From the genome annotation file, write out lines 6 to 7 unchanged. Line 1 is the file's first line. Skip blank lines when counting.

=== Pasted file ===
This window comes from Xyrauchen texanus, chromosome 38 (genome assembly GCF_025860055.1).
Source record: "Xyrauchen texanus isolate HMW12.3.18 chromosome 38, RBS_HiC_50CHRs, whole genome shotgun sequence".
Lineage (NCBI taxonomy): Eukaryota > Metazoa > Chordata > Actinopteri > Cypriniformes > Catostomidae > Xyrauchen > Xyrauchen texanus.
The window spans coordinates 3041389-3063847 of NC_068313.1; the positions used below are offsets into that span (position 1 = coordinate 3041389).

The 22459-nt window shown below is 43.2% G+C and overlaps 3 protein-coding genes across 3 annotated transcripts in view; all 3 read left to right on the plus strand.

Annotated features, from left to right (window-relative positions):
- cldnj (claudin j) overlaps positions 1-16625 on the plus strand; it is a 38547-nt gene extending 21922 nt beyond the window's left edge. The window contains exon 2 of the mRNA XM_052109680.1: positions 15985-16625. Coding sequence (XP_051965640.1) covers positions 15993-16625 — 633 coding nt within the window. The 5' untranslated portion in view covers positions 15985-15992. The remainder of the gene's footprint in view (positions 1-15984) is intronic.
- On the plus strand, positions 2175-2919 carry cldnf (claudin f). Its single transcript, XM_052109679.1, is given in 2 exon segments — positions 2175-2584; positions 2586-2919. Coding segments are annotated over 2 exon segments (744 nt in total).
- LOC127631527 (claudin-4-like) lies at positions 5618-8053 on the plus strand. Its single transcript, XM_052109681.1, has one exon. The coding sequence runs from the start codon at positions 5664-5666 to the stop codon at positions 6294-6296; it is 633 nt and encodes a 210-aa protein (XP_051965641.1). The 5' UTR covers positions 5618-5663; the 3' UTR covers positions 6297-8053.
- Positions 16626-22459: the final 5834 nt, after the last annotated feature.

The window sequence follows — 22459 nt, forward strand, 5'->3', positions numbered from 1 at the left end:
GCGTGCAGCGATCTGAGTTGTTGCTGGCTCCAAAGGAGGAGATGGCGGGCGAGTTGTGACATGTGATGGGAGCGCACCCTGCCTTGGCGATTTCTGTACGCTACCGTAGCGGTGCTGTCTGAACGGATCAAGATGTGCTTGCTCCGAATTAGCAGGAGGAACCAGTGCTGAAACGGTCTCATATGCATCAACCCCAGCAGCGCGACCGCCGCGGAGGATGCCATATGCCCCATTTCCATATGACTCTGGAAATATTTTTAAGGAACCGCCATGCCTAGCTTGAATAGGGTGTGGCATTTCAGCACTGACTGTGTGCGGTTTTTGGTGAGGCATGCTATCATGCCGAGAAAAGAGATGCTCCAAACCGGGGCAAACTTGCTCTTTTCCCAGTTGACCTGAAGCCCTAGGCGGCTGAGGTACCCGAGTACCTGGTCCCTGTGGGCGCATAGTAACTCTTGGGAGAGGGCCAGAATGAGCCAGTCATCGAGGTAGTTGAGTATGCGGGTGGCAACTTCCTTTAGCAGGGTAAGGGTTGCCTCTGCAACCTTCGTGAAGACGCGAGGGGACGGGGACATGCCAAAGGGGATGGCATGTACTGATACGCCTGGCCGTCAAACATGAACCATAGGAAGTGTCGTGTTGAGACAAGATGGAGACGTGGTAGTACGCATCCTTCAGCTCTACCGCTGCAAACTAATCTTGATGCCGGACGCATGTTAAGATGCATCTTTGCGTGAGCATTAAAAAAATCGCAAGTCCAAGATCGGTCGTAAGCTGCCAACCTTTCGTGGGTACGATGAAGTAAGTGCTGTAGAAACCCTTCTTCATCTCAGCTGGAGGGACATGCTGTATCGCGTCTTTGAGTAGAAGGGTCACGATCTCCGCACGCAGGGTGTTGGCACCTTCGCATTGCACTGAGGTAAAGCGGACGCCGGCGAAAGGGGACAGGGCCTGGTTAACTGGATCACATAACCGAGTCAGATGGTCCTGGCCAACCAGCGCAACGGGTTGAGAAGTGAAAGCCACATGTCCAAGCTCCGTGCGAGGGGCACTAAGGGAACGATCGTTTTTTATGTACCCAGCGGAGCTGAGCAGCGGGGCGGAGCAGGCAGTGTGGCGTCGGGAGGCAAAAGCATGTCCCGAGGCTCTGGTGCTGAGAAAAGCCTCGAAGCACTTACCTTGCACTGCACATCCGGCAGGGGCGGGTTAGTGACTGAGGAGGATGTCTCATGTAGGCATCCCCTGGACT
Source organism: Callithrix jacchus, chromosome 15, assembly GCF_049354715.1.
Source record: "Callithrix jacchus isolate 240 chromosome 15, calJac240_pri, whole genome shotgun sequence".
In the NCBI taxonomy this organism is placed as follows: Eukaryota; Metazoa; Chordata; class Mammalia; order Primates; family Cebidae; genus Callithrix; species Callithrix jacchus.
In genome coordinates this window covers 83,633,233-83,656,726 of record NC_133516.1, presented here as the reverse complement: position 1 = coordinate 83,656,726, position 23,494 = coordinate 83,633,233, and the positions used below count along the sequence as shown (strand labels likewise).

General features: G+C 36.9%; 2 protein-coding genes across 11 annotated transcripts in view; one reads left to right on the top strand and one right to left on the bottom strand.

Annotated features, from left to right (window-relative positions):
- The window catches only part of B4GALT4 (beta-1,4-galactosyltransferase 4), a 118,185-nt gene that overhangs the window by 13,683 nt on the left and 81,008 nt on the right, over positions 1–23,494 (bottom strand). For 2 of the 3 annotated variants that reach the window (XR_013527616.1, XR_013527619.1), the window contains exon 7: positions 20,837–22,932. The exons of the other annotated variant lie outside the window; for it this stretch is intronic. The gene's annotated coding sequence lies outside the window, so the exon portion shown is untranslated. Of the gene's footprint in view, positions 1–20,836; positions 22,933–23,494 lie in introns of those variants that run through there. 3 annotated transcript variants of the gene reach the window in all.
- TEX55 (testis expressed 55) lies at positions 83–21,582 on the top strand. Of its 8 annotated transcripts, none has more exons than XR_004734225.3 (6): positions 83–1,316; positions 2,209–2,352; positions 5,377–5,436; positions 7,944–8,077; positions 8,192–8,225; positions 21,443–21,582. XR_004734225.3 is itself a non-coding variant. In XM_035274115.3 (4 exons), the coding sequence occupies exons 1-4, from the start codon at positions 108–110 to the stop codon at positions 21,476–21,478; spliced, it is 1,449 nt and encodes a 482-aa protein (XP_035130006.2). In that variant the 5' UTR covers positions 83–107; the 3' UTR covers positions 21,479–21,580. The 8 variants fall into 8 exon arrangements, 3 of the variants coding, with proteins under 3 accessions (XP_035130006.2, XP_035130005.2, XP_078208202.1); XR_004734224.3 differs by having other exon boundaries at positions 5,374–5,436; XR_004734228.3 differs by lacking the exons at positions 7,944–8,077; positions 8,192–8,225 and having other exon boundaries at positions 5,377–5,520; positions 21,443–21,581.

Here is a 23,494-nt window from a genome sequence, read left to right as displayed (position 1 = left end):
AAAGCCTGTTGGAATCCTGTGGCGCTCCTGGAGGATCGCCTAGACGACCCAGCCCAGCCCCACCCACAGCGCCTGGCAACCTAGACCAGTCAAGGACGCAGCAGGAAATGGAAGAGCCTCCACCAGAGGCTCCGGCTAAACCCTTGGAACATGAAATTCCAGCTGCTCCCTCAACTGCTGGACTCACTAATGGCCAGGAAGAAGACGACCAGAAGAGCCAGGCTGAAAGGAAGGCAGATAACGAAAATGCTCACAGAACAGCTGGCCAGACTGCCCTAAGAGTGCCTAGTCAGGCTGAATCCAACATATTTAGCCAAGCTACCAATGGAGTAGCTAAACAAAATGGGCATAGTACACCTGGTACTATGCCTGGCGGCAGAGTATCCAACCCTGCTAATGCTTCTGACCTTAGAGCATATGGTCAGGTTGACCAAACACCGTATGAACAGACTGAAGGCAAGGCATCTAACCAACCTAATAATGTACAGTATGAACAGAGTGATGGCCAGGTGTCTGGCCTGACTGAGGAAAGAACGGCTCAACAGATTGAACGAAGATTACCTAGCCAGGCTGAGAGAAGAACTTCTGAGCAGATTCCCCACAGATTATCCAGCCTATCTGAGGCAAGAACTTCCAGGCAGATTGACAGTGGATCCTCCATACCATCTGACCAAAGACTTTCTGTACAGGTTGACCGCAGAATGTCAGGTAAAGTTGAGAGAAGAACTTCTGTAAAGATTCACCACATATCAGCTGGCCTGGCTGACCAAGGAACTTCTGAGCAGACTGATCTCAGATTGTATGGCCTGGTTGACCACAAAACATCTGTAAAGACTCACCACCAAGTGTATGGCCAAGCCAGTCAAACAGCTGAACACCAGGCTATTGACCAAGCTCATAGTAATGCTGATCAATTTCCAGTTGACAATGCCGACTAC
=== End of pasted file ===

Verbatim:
Annotated features, from left to right (window-relative positions):
- cldnj (claudin j) overlaps positions 1-16625 on the plus strand; it is a 38547-nt gene extending 21922 nt beyond the window's left edge. The window contains exon 2 of the mRNA XM_052109680.1: positions 15985-16625. Coding sequence (XP_051965640.1) covers positions 15993-16625 — 633 coding nt within the window. The 5' untranslated portion in view covers positions 15985-15992. The remainder of the gene's footprint in view (positions 1-15984) is intronic.